It’s your hooklength that is going to take the strain when a big carp takes your bait.
It’s too late then to change your mind!
Make the wrong choice of rod or reel and it probably won’t be crucial. Make the wrong choice of bait and a hungry carp may still take it as a one-off. But if you make the wrong choice of hooklength, you’re going to lose that big fish. Your line selection is crucial to landing a big carp successfully.
There’s no point in choosing hooks inappropriate to the line you are using. As an extreme example, a size 2 hook with 2lb (0.9kg) line would make no sense. A size 2 hook shows you are expecting a pretty large fish, using a big bait – yet 2lb (0.9kg) line isn’t going to hold up to the strain if there are any snags in the water. The important thing is to balance your hooklength correctly with your chosen hook and style of rig.
What’s my line?
It’s no longer true that a high breaking strain line is automatically thick, inflexible and obvious to even the dullest of carp.
Modern monofilament line has a low diameter and is very supple – a quality to look for in a hooklength since it allows bait to fall naturally. Line is also being improved constantly to ensure improved casting and less resistance when a carp takes your bait. Make sure you store it away from light, and wet it before you knot it, and it should give good service.
Braided line is an alternative to monofilament for your hooklength. This can be 10 or 15 times more supple than its equivalent breaking strain nylon counterpart. Braided line is particularly good for hard-fished waters where carp become extra sensitive in detecting the resistance caused by line as they play with the bait. Marvellous, you might think, but there must be a catch. And there is – braided line is quite a bit thicker than nylon. It is up to you to choose whether you think carp are more spooked by the sight or by the feel of line.
Multistrand is the latest development. It consists of many strands of high strength – micro fibres. Once in the water these strands separate, becoming almost invisible. Kryston Multi-strand is the pioneer in this type of line.
Colour of line There’s some controversy today over the colouring of hooklengths, with some companies claiming black is now the worst possible colour for terminal rigs, since educated carp have learned to avoid it. Green or brown line is the current fashion trend, and if you have the money, Maxima Chameleon supposedly absorbs light rather than reflects it.
A knotty question
The kind of knot you use is quite important in your choice of hooklength line. Different lines are now designed to give maximum strength with certain kinds of knots. For example, Drennan Carp Dacron is designed with a weave that works best with a grinner knot. It makes changing rigs easier if you incorporate a swivel link.
The other problem that will affect the strength of your line is abrasion. As line rubs against rocks or snags it frays, reducing the strength of the line considerably. If your hooklength has rubbed against any sharp surface, or is looking a little old and tired, dispose of it immediately. It could make the difference between a twenty and feeling fed up for a week! Anglers such as Kevin Haddocks replace their entire lines at least twice a season, and their hooklengths after any hard fight. It sounds expensive, but it’s worth it to make sure you land the fish.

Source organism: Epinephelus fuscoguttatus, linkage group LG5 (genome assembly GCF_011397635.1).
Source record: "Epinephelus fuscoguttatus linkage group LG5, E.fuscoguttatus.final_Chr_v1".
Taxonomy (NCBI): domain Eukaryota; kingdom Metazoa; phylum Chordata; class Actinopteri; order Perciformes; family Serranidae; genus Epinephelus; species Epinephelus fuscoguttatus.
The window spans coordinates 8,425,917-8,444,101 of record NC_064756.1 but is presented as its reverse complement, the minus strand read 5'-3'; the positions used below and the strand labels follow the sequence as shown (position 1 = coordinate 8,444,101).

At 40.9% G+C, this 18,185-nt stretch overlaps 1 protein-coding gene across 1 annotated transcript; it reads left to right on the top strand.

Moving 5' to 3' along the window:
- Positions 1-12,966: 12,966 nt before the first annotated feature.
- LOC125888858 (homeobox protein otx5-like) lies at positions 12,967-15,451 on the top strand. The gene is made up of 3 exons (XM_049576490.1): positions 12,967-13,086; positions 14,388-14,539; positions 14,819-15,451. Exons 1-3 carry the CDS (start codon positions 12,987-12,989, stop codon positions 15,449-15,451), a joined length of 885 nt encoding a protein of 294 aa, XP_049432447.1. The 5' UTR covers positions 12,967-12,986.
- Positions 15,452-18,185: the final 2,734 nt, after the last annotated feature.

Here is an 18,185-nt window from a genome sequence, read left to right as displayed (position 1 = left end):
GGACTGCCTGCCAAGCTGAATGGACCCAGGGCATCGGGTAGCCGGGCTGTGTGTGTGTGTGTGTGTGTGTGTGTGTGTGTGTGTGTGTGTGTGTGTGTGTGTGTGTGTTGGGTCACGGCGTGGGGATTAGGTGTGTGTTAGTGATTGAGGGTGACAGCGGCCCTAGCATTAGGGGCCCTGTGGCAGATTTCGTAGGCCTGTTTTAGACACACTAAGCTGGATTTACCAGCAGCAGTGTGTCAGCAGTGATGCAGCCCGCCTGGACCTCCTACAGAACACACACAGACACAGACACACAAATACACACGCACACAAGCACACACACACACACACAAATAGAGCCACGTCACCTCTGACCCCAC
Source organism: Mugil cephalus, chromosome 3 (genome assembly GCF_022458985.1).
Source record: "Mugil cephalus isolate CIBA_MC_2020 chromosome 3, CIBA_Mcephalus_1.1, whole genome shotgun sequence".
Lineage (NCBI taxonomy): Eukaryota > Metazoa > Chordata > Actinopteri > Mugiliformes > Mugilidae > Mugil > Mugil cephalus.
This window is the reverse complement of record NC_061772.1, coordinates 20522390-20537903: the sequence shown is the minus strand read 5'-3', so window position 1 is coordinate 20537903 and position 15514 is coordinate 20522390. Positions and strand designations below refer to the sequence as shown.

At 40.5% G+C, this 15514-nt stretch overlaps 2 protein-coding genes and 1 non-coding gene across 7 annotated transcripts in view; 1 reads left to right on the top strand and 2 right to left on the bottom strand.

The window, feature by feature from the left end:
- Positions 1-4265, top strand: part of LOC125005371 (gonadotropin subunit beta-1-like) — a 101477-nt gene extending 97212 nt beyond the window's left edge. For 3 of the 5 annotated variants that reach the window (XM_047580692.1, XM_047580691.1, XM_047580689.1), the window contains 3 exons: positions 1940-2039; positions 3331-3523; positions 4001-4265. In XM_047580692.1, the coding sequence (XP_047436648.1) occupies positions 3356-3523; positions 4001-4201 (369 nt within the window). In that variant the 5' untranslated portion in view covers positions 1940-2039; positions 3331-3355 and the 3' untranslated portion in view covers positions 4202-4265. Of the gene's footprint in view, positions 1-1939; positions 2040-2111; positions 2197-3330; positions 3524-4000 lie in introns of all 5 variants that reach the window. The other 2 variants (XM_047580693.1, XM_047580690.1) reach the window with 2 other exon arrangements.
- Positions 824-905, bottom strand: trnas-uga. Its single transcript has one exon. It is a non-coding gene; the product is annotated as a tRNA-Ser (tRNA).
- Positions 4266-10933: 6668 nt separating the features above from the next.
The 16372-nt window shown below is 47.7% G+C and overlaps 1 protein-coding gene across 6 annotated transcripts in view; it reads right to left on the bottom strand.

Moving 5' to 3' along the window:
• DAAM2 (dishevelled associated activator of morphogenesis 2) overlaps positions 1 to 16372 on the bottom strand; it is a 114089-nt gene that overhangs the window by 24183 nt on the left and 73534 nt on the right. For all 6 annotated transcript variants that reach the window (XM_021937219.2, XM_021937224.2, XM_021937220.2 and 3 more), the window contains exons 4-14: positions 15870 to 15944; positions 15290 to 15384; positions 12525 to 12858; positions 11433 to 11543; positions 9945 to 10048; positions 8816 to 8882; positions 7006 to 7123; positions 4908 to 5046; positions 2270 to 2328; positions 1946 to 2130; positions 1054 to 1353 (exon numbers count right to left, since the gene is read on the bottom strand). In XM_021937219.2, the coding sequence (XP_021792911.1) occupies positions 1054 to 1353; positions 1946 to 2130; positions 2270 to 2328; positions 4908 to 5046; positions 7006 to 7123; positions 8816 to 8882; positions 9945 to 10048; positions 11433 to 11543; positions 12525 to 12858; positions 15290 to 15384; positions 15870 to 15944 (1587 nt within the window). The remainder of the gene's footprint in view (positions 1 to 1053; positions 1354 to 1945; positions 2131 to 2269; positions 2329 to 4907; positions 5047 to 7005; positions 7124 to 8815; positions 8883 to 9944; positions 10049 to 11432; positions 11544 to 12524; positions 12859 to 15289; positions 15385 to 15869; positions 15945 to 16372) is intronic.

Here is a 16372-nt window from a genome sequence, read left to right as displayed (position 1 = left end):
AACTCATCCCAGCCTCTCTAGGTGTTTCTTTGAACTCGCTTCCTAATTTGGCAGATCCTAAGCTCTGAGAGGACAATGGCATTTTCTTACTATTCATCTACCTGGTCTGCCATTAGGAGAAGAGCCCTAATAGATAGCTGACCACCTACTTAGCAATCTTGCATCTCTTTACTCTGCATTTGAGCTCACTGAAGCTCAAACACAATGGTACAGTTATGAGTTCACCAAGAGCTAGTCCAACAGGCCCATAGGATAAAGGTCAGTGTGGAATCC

The basic leger rig
Since legering is the most popular method of carp fishing, a standard carp leger rig is probably the simplest and most useful one to look at.
Most anglers use a link swivel to connect the main line to the hook-length. Very often it is the same strength line straight through – typically 8lb (3.6kg) line for most waters, 10-12lb (4.5-5.4kg) line for snaggy or weedy waters, and 12-15lb (5.4-6.8kg) line for very heavily snagged waters. A standard hooklength is generally between 30cm (12in) and 45cm (18in)long.
The leger weight (normally an Arlesey bomb or a pear lead) is on a link around 10cm (4in) long. The bomb can be attached straight to the main line, but it’s better on a link because — if the weight sinks in mud -it’s not going to drag the hooklength down with it.
The hair rig
Carp are wily creatures. They might not be quite as intelligent as some anglers make them out to be, but they do learn. When they became suspicious of bait with a hook in it, the hair rig was devised to keep them guessing.
Kevin Haddocks and Lenny Middleton studied the way that carp took boilies in a large aquarium. It was soon obvious that they went for every boilie except the one with the hook and line. Kevin and Lenny decided that the carp were probably taking the boilie back to their pharyngeal teeth, feeling the line on their lips and rejecting the bait.
The two anglers decided to try attaching the bait to a piece of human hair. Sure enough, the hair was so fine that the carp didn’t detect it. Of course human hair isn’t strong enough to hold a carp, so they then attached the short length of human hair to a hook; which was in turn attached to the main line. They found that the carp still took the bait.
Oddly, later research by anglers has shown that, in fact, the hair rig seems to work best because a suspicious carp repeatedly sucks in and blows out food as it investigates it. As it does this, the hook catches the carp’s lips at an angle when a hair rig is used. Today, hair has been replaced by fine nylon line, though anglers like Andy Little use unwaxed dental floss.